Scientists from Gilead Sciences have developed and tested an antiretroviral drug in a new class of small molecule that disrupts the capsid protein of HIV and inhibits the replication of the virus at different stages. The researchers conducted the first phase of clinical trials with a single injection of the drug he was safe, effective and remained in the blood for six months. The authors of an article published in the journal Nature, believe that the drug is useful for patients who have developed multidrug resistance, and for prevention for people at risk.
Modern antiretroviral drugs are saving the lives of millions of people with human immunodeficiency virus (HIV) and protect those who are at risk, but the virus actively mutates and can acquire resistance to the drugs. People, the virus which are resistant to multiple classes of antiretroviral drugs, it is difficult and sometimes impossible to find treatment. In addition, medications in pill form must be taken daily and absences increase the probability of reproduction and mutation of HIV. It is therefore necessary to look for drugs in new classes, which will operate for a long time and suppress the virus by a different mechanism.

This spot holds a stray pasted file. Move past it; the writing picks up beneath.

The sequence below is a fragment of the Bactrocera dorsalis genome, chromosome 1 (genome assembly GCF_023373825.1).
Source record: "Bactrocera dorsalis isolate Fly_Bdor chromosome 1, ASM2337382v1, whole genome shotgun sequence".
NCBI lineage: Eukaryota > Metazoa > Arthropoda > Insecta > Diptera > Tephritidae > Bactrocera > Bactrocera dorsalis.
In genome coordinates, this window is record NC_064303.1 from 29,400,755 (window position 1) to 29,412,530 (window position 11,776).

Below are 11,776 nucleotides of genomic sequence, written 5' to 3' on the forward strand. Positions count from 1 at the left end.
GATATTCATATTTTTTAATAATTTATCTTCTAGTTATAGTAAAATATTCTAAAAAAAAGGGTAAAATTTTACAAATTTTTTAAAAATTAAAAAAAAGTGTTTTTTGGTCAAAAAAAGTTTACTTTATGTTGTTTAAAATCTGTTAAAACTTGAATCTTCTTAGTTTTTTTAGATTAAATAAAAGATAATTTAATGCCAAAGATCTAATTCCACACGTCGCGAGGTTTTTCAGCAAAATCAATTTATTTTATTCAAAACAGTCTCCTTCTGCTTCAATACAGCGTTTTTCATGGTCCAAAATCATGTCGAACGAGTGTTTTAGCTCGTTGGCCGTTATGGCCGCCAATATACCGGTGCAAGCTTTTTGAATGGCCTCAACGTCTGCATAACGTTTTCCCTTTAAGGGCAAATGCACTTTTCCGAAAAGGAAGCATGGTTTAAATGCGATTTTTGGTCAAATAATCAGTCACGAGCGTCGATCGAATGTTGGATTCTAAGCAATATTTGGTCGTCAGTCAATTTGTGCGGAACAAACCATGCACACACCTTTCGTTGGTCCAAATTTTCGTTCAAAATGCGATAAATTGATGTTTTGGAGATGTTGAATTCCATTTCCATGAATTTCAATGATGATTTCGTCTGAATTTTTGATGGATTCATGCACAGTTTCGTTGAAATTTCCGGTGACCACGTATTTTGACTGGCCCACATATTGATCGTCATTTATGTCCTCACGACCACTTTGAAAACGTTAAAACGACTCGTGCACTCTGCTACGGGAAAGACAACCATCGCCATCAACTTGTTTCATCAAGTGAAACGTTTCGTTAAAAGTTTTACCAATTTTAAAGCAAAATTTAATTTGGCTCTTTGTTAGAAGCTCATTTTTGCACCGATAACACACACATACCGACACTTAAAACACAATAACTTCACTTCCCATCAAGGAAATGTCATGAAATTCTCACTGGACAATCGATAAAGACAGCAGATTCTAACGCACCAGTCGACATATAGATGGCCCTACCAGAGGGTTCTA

Scientists from the U.S. biopharmaceutical company Gilead Sciences under the leadership of Steven Yanta (Stephen Yant) investigated the action of a small molecule GS-6207 — inhibitor protein of the viral capsid. First tested its effect on speed of Assembly of the capsid and on the reproduction of HIV in cultures of various immune cells.
GS-6207 accelerated the Assembly of capsid proteins, which viral envelope is deformed. The drug was more effective than all of the approved antiretroviral drugs: it premaxillae effective concentration for the cells infected with HIV, amounted to 105 per litre in picomoles culture T-helper cells, 32 and 56 picomole per liter in the culture of primary T cells and macrophages. GS-6207 was effective against the two major forms of HIV — 1 and HIV-2, including against the types of virus that are resistant to modern medicines. In addition, the drug almost had no cytotoxic effect on human cells.